We’ve all seen it before: you finish washing your hands or brushing your teeth, you shut off the faucet and the water just sits there, refusing to go down the drain. Sink clogs are annoying, especially in the bathroom where we need to use them every day. The next time you encounter a clog, try these tips on how to fix a clogged bathroom sink.
Why does your bathroom sink get clogged?
Just like your kitchen sink, your bathroom sink is bound to get clogged at some point or another. Often times the culprits are things like hair, soap and toothpaste that build up under the pop-up assembly or further down the drain.
How to fix a clogged bathroom sink under the pop-up assembly
More often than not, a clog in a bathroom sink is the result of buildup under the pop-up assembly. To fix this, simply remove the circular pop-up piece from your sink. You can either remove buildup with your hand or use an old toothbrush to brush away anything that’s stuck to the piece. Be sure to wash off any remaining residue with water and replace it on the drain.
How to fix a clogged bathroom sink with a plunger
If you have removed buildup from your pop-up assembly and your sink is still clogged, your next best option is to try and remove the clog with a plunger. There are two kinds of plungers: a cup plunger and a flange plunger. A cup plunger has a circular base and is best for a sink clog. A flange plunger has an extended tip at the base and is mainly for toilet clogs.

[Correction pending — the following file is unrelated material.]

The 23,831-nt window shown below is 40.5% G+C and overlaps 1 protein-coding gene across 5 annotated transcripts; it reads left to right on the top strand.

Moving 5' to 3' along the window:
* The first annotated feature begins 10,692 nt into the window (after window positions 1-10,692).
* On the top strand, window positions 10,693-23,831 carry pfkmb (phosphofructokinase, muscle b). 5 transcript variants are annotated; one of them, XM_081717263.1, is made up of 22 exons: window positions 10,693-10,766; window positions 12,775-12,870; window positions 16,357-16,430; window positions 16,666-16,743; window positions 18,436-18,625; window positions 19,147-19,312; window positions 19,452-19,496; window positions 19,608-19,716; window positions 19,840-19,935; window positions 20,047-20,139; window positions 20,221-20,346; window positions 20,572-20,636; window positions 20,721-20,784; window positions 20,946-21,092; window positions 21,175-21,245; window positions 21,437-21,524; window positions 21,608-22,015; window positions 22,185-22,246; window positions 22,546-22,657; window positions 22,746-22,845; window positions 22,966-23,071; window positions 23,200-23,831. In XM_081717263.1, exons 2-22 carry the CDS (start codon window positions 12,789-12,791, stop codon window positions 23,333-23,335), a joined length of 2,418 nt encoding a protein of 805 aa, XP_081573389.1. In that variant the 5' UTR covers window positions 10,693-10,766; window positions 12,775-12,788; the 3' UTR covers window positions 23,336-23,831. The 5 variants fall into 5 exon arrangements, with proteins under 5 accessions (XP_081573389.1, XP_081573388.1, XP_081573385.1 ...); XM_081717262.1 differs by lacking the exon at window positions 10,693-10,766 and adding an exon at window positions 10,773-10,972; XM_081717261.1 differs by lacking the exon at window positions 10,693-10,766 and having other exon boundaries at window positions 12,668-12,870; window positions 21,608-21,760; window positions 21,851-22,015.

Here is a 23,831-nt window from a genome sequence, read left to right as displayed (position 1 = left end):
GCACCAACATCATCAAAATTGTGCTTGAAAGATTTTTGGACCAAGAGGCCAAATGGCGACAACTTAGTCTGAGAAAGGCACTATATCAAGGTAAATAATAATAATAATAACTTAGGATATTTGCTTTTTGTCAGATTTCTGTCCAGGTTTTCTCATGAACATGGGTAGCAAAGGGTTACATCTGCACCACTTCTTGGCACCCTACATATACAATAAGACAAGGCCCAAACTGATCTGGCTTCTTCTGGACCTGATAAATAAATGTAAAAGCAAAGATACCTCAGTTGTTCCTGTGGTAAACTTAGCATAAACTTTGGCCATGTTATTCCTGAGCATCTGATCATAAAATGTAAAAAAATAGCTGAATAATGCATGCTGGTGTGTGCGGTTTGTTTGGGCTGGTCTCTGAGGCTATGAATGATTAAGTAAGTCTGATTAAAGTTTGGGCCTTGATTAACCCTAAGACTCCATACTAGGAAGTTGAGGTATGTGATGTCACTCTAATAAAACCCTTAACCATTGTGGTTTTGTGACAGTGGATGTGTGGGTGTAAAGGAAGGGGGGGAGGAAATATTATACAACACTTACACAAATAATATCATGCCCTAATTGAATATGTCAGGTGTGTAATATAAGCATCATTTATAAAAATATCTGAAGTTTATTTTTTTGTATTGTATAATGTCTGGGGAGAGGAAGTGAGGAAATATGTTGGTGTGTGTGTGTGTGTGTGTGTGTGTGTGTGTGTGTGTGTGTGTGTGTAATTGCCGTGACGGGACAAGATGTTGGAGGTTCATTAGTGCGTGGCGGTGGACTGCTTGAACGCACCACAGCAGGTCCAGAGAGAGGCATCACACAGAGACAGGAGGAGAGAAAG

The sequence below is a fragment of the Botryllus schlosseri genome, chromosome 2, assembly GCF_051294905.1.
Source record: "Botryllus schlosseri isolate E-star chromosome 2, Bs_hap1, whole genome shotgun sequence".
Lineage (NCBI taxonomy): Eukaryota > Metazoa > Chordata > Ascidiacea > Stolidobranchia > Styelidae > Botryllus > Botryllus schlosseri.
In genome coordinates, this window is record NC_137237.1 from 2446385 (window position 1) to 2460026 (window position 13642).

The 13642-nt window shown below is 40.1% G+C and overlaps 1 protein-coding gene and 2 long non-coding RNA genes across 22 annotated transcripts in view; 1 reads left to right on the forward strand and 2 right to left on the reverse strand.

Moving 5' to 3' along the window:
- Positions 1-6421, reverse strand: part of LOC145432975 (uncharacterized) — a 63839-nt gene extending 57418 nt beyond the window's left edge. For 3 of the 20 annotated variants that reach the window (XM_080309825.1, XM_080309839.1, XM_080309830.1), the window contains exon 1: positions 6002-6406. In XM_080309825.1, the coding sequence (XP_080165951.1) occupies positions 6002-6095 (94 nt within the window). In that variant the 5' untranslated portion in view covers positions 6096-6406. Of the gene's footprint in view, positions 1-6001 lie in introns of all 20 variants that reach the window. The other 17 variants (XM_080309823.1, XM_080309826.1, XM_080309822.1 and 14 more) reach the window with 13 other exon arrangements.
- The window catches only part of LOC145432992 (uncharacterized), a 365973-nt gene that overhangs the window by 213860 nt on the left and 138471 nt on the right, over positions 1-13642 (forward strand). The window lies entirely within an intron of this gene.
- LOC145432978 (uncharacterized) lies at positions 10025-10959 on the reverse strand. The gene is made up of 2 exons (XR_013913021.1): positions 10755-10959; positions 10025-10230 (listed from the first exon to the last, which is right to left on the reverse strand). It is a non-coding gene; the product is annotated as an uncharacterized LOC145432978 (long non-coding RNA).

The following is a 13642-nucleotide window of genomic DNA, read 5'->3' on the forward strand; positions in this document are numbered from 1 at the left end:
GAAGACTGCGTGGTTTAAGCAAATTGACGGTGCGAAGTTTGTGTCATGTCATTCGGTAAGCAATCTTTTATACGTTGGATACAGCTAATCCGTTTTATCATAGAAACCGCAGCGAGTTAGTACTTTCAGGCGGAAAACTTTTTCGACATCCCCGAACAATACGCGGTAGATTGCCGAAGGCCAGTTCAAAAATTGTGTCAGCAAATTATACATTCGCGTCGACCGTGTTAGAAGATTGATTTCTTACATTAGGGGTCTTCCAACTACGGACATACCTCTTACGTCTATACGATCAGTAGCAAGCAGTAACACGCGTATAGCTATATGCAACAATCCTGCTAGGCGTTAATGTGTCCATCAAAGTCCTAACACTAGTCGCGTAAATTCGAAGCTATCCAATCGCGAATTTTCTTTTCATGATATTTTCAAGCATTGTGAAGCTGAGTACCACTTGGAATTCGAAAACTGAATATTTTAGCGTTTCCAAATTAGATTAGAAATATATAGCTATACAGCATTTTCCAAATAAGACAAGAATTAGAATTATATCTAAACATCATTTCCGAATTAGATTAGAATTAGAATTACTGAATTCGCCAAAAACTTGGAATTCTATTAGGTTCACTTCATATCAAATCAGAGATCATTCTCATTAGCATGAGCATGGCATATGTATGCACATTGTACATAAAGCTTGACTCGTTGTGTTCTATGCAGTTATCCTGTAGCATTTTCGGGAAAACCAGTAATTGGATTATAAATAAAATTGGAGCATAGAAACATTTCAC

To unclog your sink with a cup plunger, partially fill your sink with water to give it something to work through the clog. Next, cover up the overflow vessel on your sink with either a towel or duct tape. Put your plunger over the drain and pump it up and down, allowing the water to break up the clog.
If you are unable to unclog your sink after a couple attempts with the plunger, it’s best to call a professional plumber like Cabrillo.
If you have any questions about how to fix a clogged sink, or if you’d like a plumbing system serviced or installed in your home, contact Cabrillo, your San Francisco plumbing, heating and cooling company.What is a Water Heater’s Energy Factor? » « How Do Tree Roots Get in Your Sewer Line?